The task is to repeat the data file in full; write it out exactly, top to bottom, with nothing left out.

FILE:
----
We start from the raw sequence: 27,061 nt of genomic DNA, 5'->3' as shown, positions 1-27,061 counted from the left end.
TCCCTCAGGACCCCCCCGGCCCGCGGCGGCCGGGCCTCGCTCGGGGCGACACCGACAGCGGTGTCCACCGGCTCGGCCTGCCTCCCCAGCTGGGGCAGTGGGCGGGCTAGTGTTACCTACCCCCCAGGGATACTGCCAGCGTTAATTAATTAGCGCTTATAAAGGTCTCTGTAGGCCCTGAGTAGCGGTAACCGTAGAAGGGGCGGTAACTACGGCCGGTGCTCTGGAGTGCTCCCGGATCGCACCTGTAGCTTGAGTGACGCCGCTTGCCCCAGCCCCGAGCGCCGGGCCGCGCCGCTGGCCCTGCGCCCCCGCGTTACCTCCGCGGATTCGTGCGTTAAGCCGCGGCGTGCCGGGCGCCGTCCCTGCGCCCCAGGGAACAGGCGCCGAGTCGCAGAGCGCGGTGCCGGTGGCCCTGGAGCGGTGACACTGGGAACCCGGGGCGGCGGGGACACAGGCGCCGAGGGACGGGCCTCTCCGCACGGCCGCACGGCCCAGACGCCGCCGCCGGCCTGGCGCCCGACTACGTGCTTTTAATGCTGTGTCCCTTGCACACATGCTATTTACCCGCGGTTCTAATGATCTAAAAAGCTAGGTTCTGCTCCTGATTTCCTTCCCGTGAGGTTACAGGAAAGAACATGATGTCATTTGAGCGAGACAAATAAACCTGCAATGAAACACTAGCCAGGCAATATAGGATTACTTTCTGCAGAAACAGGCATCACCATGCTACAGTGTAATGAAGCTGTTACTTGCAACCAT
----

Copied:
We start from the raw sequence: 27,061 nt of genomic DNA, 5'->3' as shown, positions 1-27,061 counted from the left end.
TCCCTCAGGACCCCCCCGGCCCGCGGCGGCCGGGCCTCGCTCGGGGCGACACCGACAGCGGTGTCCACCGGCTCGGCCTGCCTCCCCAGCTGGGGCAGTGGGCGGGCTAGTGTTACCTACCCCCCAGGGATACTGCCAGCGTTAATTAATTAGCGCTTATAAAGGTCTCTGTAGGCCCTGAGTAGCGGTAACCGTAGAAGGGGCGGTAACTACGGCCGGTGCTCTGGAGTGCTCCCGGATCGCACCTGTAGCTTGAGTGACGCCGCTTGCCCCAGCCCCGAGCGCCGGGCCGCGCCGCTGGCCCTGCGCCCCCGCGTTACCTCCGCGGATTCGTGCGTTAAGCCGCGGCGTGCCGGGCGCCGTCCCTGCGCCCCAGGGAACAGGCGCCGAGTCGCAGAGCGCGGTGCCGGTGGCCCTGGAGCGGTGACACTGGGAACCCGGGGCGGCGGGGACACAGGCGCCGAGGGACGGGCCTCTCCGCACGGCCGCACGGCCCAGACGCCGCCGCCGGCCTGGCGCCCGACTACGTGCTTTTAATGCTGTGTCCCTTGCACACATGCTATTTACCCGCGGTTCTAATGATCTAAAAAGCTAGGTTCTGCTCCTGATTTCCTTCCCGTGAGGTTACAGGAAAGAACATGATGTCATTTGAGCGAGACAAATAAACCTGCAATGAAACACTAGCCAGGCAATATAGGATTACTTTCTGCAGAAACAGGCATCACCATGCTACAGTGTAATGAAGCTGTTACTTGCAACCAT